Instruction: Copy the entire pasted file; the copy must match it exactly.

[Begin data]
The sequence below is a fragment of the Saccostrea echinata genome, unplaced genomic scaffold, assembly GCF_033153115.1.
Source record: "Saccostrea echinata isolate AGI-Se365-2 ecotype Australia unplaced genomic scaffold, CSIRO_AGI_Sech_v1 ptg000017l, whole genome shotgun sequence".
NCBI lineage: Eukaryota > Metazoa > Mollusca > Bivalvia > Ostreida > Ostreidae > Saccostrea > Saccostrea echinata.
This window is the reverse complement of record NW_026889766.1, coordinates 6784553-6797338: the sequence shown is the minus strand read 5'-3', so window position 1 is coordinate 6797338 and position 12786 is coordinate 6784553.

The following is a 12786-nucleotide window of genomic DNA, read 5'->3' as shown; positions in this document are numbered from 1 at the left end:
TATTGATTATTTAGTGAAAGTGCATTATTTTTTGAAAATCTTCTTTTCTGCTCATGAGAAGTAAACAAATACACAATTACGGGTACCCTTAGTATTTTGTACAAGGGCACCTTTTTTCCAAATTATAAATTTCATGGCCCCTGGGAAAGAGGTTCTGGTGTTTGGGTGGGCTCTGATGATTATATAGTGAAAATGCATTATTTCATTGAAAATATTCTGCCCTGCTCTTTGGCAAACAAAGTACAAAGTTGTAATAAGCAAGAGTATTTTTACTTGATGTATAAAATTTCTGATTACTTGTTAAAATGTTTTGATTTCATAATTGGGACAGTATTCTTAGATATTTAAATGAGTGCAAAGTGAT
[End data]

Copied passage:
The sequence below is a fragment of the Saccostrea echinata genome, unplaced genomic scaffold, assembly GCF_033153115.1.
Source record: "Saccostrea echinata isolate AGI-Se365-2 ecotype Australia unplaced genomic scaffold, CSIRO_AGI_Sech_v1 ptg000017l, whole genome shotgun sequence".
NCBI lineage: Eukaryota > Metazoa > Mollusca > Bivalvia > Ostreida > Ostreidae > Saccostrea > Saccostrea echinata.
This window is the reverse complement of record NW_026889766.1, coordinates 6784553-6797338: the sequence shown is the minus strand read 5'-3', so window position 1 is coordinate 6797338 and position 12786 is coordinate 6784553.

The following is a 12786-nucleotide window of genomic DNA, read 5'->3' as shown; positions in this document are numbered from 1 at the left end:
TATTGATTATTTAGTGAAAGTGCATTATTTTTTGAAAATCTTCTTTTCTGCTCATGAGAAGTAAACAAATACACAATTACGGGTACCCTTAGTATTTTGTACAAGGGCACCTTTTTTCCAAATTATAAATTTCATGGCCCCTGGGAAAGAGGTTCTGGTGTTTGGGTGGGCTCTGATGATTATATAGTGAAAATGCATTATTTCATTGAAAATATTCTGCCCTGCTCTTTGGCAAACAAAGTACAAAGTTGTAATAAGCAAGAGTATTTTTACTTGATGTATAAAATTTCTGATTACTTGTTAAAATGTTTTGATTTCATAATTGGGACAGTATTCTTAGATATTTAAATGAGTGCAAAGTGAT